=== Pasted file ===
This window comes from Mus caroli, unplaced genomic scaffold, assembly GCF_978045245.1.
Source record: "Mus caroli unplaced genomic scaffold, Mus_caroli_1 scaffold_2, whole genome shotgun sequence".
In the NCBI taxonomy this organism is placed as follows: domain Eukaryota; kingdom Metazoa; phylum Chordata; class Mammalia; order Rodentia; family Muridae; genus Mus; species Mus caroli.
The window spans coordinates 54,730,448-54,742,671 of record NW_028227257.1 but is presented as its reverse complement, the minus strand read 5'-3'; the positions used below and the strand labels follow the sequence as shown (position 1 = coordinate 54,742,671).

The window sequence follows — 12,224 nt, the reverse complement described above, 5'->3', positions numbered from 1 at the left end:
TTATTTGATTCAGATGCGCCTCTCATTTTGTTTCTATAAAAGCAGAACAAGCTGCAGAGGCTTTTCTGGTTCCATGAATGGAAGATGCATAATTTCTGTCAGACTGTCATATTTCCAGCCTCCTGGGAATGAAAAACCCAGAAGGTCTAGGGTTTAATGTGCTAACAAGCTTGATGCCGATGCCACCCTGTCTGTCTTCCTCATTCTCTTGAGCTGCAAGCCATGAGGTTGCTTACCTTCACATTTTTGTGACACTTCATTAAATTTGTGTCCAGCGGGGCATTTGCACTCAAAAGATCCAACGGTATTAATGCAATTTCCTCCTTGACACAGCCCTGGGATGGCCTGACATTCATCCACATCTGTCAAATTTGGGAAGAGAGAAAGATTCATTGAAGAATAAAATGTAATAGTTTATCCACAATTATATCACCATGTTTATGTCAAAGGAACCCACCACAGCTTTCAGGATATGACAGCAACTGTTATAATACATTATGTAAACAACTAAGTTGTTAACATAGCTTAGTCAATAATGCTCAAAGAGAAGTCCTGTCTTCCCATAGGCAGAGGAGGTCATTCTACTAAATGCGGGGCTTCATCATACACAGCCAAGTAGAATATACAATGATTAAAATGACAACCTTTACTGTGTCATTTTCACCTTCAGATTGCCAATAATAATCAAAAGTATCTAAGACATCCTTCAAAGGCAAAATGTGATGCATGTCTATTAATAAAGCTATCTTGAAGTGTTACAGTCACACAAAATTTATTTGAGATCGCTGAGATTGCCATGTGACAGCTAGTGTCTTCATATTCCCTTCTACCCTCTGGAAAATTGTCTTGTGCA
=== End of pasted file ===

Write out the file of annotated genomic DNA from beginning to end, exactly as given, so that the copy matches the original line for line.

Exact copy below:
This window comes from Mus caroli, unplaced genomic scaffold, assembly GCF_978045245.1.
Source record: "Mus caroli unplaced genomic scaffold, Mus_caroli_1 scaffold_2, whole genome shotgun sequence".
In the NCBI taxonomy this organism is placed as follows: domain Eukaryota; kingdom Metazoa; phylum Chordata; class Mammalia; order Rodentia; family Muridae; genus Mus; species Mus caroli.
The window spans coordinates 54,730,448-54,742,671 of record NW_028227257.1 but is presented as its reverse complement, the minus strand read 5'-3'; the positions used below and the strand labels follow the sequence as shown (position 1 = coordinate 54,742,671).

The window sequence follows — 12,224 nt, the reverse complement described above, 5'->3', positions numbered from 1 at the left end:
TTATTTGATTCAGATGCGCCTCTCATTTTGTTTCTATAAAAGCAGAACAAGCTGCAGAGGCTTTTCTGGTTCCATGAATGGAAGATGCATAATTTCTGTCAGACTGTCATATTTCCAGCCTCCTGGGAATGAAAAACCCAGAAGGTCTAGGGTTTAATGTGCTAACAAGCTTGATGCCGATGCCACCCTGTCTGTCTTCCTCATTCTCTTGAGCTGCAAGCCATGAGGTTGCTTACCTTCACATTTTTGTGACACTTCATTAAATTTGTGTCCAGCGGGGCATTTGCACTCAAAAGATCCAACGGTATTAATGCAATTTCCTCCTTGACACAGCCCTGGGATGGCCTGACATTCATCCACATCTGTCAAATTTGGGAAGAGAGAAAGATTCATTGAAGAATAAAATGTAATAGTTTATCCACAATTATATCACCATGTTTATGTCAAAGGAACCCACCACAGCTTTCAGGATATGACAGCAACTGTTATAATACATTATGTAAACAACTAAGTTGTTAACATAGCTTAGTCAATAATGCTCAAAGAGAAGTCCTGTCTTCCCATAGGCAGAGGAGGTCATTCTACTAAATGCGGGGCTTCATCATACACAGCCAAGTAGAATATACAATGATTAAAATGACAACCTTTACTGTGTCATTTTCACCTTCAGATTGCCAATAATAATCAAAAGTATCTAAGACATCCTTCAAAGGCAAAATGTGATGCATGTCTATTAATAAAGCTATCTTGAAGTGTTACAGTCACACAAAATTTATTTGAGATCGCTGAGATTGCCATGTGACAGCTAGTGTCTTCATATTCCCTTCTACCCTCTGGAAAATTGTCTTGTGCA